Ramblings from the Gryphon Rose

Thursday, January 27, 2005

Running Late

I’ve always prided myself on my ability to hit deadlines, even really short ones. But lately I’ve been slipping a bit. This past year, I’ve had to scramble a lot more to hit deadlines. I know it’s a combination of things, particularly my daughter and the full-time job, leaving me with a lot less free time. I’ve also been a lot more tired at night, since I spend all day working in an office (which really does seem to be more grueling than working at home where I can take breaks if I want to) and then try to keep up with a toddler in the evenings. And, since I have to be at work by 9, which means leaving the house at 8, I can’t stay up until 1 or 2 the way I used to, either.
Last night was a perfect case in point, where I found out the dangers of our recent furniture shuffle. I went upstairs to do some work at around 9:20, worked for maybe an hour, but found my eyelids drooping. Realizing I wasn’t going to get much more writing done while that was happening, I figured I’d take a break for a few minutes. So I got up from my desk and sat down on the futon, now conveniently located in my office just feet away. Next thing I know, it’s midnight. I had fallen asleep on the futon for over an hour! I felt really stupid, esp. since I was still tired enough that I knew I should just go to bed for real.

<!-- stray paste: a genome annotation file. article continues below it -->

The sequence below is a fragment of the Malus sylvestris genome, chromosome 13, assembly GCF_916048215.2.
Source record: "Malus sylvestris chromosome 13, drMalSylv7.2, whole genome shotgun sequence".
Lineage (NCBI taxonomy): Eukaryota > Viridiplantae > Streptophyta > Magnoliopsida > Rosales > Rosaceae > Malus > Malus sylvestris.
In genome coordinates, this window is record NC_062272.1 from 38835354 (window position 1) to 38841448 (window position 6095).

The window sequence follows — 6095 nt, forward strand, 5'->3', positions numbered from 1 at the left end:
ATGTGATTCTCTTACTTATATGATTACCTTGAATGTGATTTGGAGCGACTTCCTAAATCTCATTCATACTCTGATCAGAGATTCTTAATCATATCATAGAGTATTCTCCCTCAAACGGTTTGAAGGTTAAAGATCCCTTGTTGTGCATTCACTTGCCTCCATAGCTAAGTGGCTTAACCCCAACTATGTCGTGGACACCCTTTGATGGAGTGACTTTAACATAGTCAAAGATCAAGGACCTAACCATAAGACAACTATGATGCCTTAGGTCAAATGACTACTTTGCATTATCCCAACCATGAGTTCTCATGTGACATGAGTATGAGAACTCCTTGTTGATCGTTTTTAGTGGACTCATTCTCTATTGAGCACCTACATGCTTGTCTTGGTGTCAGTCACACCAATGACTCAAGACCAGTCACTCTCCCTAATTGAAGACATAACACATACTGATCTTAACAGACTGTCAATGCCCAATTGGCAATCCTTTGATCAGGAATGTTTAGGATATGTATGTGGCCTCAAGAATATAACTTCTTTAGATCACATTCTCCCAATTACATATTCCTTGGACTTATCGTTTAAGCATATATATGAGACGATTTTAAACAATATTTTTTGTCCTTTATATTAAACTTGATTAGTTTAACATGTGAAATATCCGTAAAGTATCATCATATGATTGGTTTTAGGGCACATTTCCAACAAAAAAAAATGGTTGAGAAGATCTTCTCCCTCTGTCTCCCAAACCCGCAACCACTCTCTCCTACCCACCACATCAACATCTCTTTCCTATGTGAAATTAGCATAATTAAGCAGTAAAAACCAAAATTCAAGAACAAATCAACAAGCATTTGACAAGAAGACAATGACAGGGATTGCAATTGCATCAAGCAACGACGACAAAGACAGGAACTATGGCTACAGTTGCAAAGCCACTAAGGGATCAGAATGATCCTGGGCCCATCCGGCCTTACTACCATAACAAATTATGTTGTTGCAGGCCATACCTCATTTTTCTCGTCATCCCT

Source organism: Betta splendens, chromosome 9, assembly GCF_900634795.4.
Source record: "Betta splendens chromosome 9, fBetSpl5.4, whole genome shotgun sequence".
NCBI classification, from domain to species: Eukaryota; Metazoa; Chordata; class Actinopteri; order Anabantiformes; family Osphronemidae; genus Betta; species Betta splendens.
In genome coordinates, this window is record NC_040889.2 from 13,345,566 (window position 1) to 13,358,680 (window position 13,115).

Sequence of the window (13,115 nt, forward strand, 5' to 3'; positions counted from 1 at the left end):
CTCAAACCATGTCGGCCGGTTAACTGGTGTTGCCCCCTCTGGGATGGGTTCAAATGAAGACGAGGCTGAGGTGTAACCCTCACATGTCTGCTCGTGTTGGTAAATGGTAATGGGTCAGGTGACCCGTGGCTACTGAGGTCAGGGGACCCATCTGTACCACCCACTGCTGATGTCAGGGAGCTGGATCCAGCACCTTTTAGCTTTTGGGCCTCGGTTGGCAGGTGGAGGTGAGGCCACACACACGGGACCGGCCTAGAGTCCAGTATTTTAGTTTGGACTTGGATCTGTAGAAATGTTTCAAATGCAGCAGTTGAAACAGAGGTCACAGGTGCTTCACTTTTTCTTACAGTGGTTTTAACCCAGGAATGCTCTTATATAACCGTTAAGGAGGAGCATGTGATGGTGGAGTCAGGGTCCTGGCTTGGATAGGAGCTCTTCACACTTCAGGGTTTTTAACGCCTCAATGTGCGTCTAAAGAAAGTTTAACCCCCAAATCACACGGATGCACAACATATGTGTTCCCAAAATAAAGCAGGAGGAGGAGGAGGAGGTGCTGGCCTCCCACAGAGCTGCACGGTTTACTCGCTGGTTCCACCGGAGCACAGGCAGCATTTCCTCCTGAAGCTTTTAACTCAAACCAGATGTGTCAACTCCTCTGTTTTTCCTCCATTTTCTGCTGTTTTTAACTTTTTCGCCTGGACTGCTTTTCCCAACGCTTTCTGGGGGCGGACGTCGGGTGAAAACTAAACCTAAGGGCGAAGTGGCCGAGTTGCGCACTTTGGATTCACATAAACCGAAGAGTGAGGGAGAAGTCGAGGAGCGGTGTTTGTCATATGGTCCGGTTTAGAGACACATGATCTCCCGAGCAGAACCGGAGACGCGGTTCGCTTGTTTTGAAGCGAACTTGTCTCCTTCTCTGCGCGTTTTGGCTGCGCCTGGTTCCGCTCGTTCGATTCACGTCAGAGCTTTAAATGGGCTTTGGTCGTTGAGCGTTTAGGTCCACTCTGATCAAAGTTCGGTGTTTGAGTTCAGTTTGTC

I know I can still do the work—that’s not a problem. And neither is my writing speed—if the past few weeks are any indication, I’ve actually gotten even faster, and I was already a bit scary at the keyboard. It’s just finding the time to sit down that’s harder.
It’s a tradeoff, of course. I’m thrilled to spend time with my daughter whenever possible, and with my wife as well. And I’m happy with my job. And I am still getting my projects done. I’m just pushing the deadlines a lot more, and occasionally having to ask for short extensions, and that I’m not happy about. It just feels like I’ve fallen off my freelance game a little, and I’m not sure I can fix that. The funny thing is, I can still manage rush projects just fine, because I get all fired up and just sit down and do them. It’s the longer ones, that have more lead time, that are proving harder to schedule.
Not that I’m going to scale back, by any means. I’m actually hunting around for more late-year projects right now, actually. I just need to be more careful with my time, I think, and I need to be sure I’m using my writing hours as efficiently as possible.

Monday, January 24, 2005


Friday, my friend Jeremy came up to visit, which was very cool—he’s never been up here before, and it was great to see him and great to show him around New York a little. We didn’t have anywhere near as much time as I’d have liked, but he felt the same way and assures me that he’ll be back. He’d better.
He showed up Friday, and he and I and Lois went out to lunch. Then they came back and I gave them an office tour and introduced them to a few people. My dad showed up during that as well. The three of them went over to MOMA while I did some work. Then they came back and we went home. My dad headed out, and the rest of us rolled up characters for Wassail the next day.
I should explain Wassail (which we often say like those obnoxious "Whassup?!" commercials from a few years back). It’s a heated alcoholic drink, basically, made with rum and apple cider and cloved oranges and other spices. Five years ago we were playing Amber and decided that it would be fun to have a day-long banquet/gaming session. So we made Wassail and turkey and lots of other food, and had a great time. It’s been a tradition ever since. And this year we timed it to coincide with Jeremy’s visit, so that he’d get to hang out with some of our other friends as well.